The Sentry reports high-level abuses of power by South Sudan leaders and families
On Monday, September 12, The Sentry, a watchdog organization that aims to “alter the incentive structure of those benefiting financially and politically from conflict and mass atrocities” through “[tracking and analyzing] how armed conflict and atrocities are financed, sustained, and monetized,” released a scathing report, “War Crimes Shouldn’t Pay: Stopping the Looting and Destruction of South Sudan,” on the enormous wealth garnered by both leaders of the civil war and their families.
The report asserts that, while the people of South Sudan have suffered the deaths of tens of thousands, the displacement of 2 million, and mass rape, President Salva Kiir and former Vice President Riek Machar, their families, and associated generals have been amassing million-dollar homes around the world, sports cars, and expensive vacations. According to the report, Kiir’s wife and children (starting from a young age) have owned stakes in “almost two dozen companies operating in oil, mining, construction, gambling, banking, foreign exchange, telecommunications, aviation, and government and military procurement.” The report accused top military leaders of similar undertakings. Machar was similarly guilty of shady business ventures: “Machar (before his removal from his position by Kiir) tried to engineer a murky deal that would have traded future oil reserves for weapons from a Russian arms dealer.”
During the press conference and an associated Washington Post op-ed, George Clooney, Enough Project founder John Prendergast, and their associates stressed the need for targeted sanctions on South Sudanese perpetrators—at the moment, Kiir, Machar, and their families are not on sanctions lists—as well as expressed astonishment over the brazenness of these officials. In response to the long list of allegations, South Sudanese Presidential Advisor Tor Deng Mawien called the report “rubbish” and “nonsense.” The Kenyan Commercial Bank, which was accused by The Sentry of money laundering, similarly denied the allegations. At the same time, Machar’s Sudan People’s Liberation Movement spokesman James Gatdet Dak commended the report, stating that it “absolved” the leader and that “the report did not find any evidence of corruption by Machar.”
President Mahama announces second presidential bid as Ghana’s fifth eurobond is greatly oversubscribed
This week, Ghana’s President John Dramani Mahama announced his second-term bid for president. Formerly the vice president, Mahama assumed office in July 2012 after the death of President John Atta Mills. In December of that same year, he won the presidential elections with 50.7 percent of the votes. In June, Mahama’s approval ratings were at 41 percent. Ghana’s economy has faced woes under its leadership (rising inflation, debt and youth unemployment), and in his speech he promised to bring economic transformation. He also assured the Ghanaian public that their country will not seek additional bailouts from the International Monetary Fund, but will not quit its current, but unpopular, austerity program. In April 2015, Ghana entered $1 billion loan-program with the IMF, after lower commodity prices caused great debt increases. In its most recent Regional Economic Outlook, though, the IMF projected that Ghana’s 2017 GDP growth will lie at 7.7 percent, up from 4.5 percent in 2016. Mahama insists that the recent improvement in Ghana’s economy will keep the country away from seeking additional bail-outs.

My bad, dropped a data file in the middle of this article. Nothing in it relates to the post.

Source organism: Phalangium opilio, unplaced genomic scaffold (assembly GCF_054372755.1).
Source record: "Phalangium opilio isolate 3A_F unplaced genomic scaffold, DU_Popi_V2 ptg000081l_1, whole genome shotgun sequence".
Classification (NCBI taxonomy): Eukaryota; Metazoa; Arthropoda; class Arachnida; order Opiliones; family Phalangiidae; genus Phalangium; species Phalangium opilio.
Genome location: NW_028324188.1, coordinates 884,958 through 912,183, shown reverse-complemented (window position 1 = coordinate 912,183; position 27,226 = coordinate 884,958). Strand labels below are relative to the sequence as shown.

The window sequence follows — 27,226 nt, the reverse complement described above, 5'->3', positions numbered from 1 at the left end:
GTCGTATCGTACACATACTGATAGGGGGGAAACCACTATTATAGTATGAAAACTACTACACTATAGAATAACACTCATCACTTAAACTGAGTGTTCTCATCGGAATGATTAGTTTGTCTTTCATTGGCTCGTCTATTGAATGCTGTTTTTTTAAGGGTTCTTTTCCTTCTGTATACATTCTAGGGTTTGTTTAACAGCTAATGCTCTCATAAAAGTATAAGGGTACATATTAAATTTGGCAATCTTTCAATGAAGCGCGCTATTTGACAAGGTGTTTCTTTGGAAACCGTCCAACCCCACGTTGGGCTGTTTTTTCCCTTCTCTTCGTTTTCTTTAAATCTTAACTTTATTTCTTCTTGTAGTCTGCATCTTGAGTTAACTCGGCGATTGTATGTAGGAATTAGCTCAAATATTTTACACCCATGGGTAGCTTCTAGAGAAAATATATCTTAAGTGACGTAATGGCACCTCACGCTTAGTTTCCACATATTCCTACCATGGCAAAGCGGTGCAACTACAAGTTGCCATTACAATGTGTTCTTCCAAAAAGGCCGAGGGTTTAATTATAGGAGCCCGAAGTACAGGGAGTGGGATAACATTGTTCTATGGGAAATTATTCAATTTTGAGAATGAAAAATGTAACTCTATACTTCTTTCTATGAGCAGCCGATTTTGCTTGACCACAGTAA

In the ongoing aim to reimburse its large debt, last week Ghana issued its fifth eurobond for $750 million at a yield of 9.25 percent. Investors showed great interest in Ghana’s debt: The bond was oversubscribed by 500 percent, with orders exceeding $4 billion. The finance minister stated that $400 million would be used to refinance the country’s 10-year bond, which is set to mature in 2017. The remaining funds will be used to finance capital projects. Ghana’s eurobonds have relatively high returns when compared to the dollar debt of fellow sub-Saharan African nations; the bonds have respectively returned 5.9 and 4.3 percent since August.
Visa launches mVisa mobile money platform in Kenya
This week, Visa Inc. introduced a mobile money payment platform called mVisa to Kenya—a country where nearly half of adults already use the dominant M-Pesa mobile money system provided by Safaricom. The mVisa application allows users to send money person to person or person to merchant without requiring the parties to have the same mobile provider or bank. This interoperability may give the platform an edge over M-Pesa, which requires users to go through the Safaricom network. Following the successful rollout of the mVisa application in India last year, Visa intends to penetrate the East African market, starting in Kenya, expanding to Rwanda, Tanzania, and Uganda in the next two months, and then on to Nigeria by the end of 2016. In contrast to M-Pesa, mVisa does not charge customers for converting their mobile money to cash since it can be withdrawn from ATMs. Still, mVisa users have to be linked with one of four Kenyan banks that have partnered with Visa—Co-Operative Bank, Family Bank, KCB, and NIC Bank—in order to send and receive payments. Some observers argue that this could limit the system’s adoption since one of the reasons that M-Pesa became so popular initially in Kenya was because it only required an ID card and a registered cell phone to use the platform.